|At a glance|
|Product||QNAP Single Bay NAS (TS-128A) [Website]|
|Summary||Single bay entry-level NAS based on quad-core Realtek SOC with two USB 2.0 ports, one USB 3.0 port and single Gigabit Ethernet port.|
|Pros||• Very affordable|
• Supports snapshot backups
• Very quiet low-power operation
• No tools required for case disassembly or drive installation
|Cons||• Nothing significant|
Typical Price: $132 Buy From Amazon
If you use the NAS Finder to search for single-bay NASes, you'll find that there are very few of them. Recently, I reviewed a new single-bay NAS, the Synology DS118. As I noted in that review, the market for single-bay NASes has pretty much dried up. It's not that single-bay NASes are bad, they just don't provide the fault tolerance that most NAS buyers want. Single disk devices, by definition, don't provide any fault tolerance. When the disk eventually dies, your data will be gone unless you have a backup.
This review will focus on the QNAP's single-bay TS-128A. Like the DS118, the TS-128A also uses a quad-core Realtek processor, but a slightly different one. The TS-128A uses an RTD1295 where the DS118 uses an RTD1296. Both SoCs feature the same quad-core Cortex A53 processor running at the same clock rate. The main difference is that RTD1295 only has a single SATA port and a single USB 3.0 port while the RTD1296 has two USB 3.0 ports and two SATA channels. Both devices support two USB 2.0 ports, but Synology chose not to bring out the USB 2.0 ports on the DS118.
The chart below, generated from the NAS Charts, shows the basic differences between the DS118 and the TS-128A. The major differences are the and number of USB ports. The Synology DS118 has two USB 3.0 ports; The QNAP TS128A has one USB 3.0 port and two USB 2.0 ports. Both NASes require case disassembly to install/change drives. Worthy of note - the installation of drives into the TS-128A, as well as the case disassembly, does not require tools.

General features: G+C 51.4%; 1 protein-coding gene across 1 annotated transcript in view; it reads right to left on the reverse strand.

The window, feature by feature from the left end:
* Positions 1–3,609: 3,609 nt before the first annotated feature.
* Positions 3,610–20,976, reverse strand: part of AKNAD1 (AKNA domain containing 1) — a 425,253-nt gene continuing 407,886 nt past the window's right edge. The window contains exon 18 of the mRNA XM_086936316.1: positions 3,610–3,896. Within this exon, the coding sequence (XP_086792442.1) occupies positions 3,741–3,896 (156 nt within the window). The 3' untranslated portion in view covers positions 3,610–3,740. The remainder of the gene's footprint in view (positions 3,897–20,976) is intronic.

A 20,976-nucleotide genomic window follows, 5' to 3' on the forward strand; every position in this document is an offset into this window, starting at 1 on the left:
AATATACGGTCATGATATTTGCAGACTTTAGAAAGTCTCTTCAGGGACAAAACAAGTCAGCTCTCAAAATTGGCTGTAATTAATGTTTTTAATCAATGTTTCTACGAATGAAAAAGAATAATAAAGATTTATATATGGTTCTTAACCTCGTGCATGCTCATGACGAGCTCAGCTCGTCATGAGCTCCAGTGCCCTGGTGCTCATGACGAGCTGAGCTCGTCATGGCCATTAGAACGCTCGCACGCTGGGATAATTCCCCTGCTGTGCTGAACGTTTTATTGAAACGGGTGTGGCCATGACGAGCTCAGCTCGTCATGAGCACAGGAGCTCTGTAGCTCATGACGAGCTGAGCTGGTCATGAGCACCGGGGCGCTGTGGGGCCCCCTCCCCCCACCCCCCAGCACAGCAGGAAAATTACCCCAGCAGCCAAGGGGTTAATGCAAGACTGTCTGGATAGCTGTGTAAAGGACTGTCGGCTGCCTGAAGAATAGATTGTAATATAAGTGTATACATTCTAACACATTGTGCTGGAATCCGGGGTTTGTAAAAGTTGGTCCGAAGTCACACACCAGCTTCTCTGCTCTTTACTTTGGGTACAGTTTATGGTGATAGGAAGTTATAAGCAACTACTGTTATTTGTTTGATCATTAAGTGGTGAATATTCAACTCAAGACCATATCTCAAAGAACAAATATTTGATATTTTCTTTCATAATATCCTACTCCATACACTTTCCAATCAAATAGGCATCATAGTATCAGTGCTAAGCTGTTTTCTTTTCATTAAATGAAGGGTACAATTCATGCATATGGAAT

QNAP TS-128A and Synology DS118 feature comparison
The callout chart below shows the front and rear panel layouts for the QNAP TSx28 series of NASes. The illustration is for the TS-228, but the indicators and port layout are the same for the TS-128A. The rear panel has the two USB 2.0 ports and the single Gigabit LAN port. The front panel has a LAN LED indicator an LED for the single drive, the single USB 3.0 port, the power switch and a One Touch Copy button for easy transfer of files to the NAS.
QNAP TS-128A Front & Rear panel callouts
The image below shows the top side of the main board for the TS-128A. The large heatsink covers the RTD1295 processor.
QNAP TS-128A board top
The image below shows the bottom side of the main board for the TS-128A, with the drive "bay"/bracket. The black connector at top right of the photo is likely used to connect to a backplane board to support a second drive in the TS-228A.
QNAP TS-128A board bottom
The table below shows the key component summary for the TS-128A and Synology DS118.
|QNAP TS-128A||Synology DS118|
|CPU||Realtek RTD1295 quad-core @ 1.4 GHz ARM Cortex A53||Realtek RTD1296 quad-core @ 1.4 GHz ARM Cortex A53|
|RAM||1 GB||1 GB|
|Flash||4GB eMMC||Macronix 25L6433E 8 MB|
|Ethernet||In SoC||In SoC|
|SATA||In CPU||In CPU|
Table 1: Key component summary
The QNAP TS-128A drew 7 W with one of our stock WD Red 1 TB (WD10EFRX) drives spun up and 5 W in power save mode with the drive spun down. Fan and drive noise was rated very low for both NASes.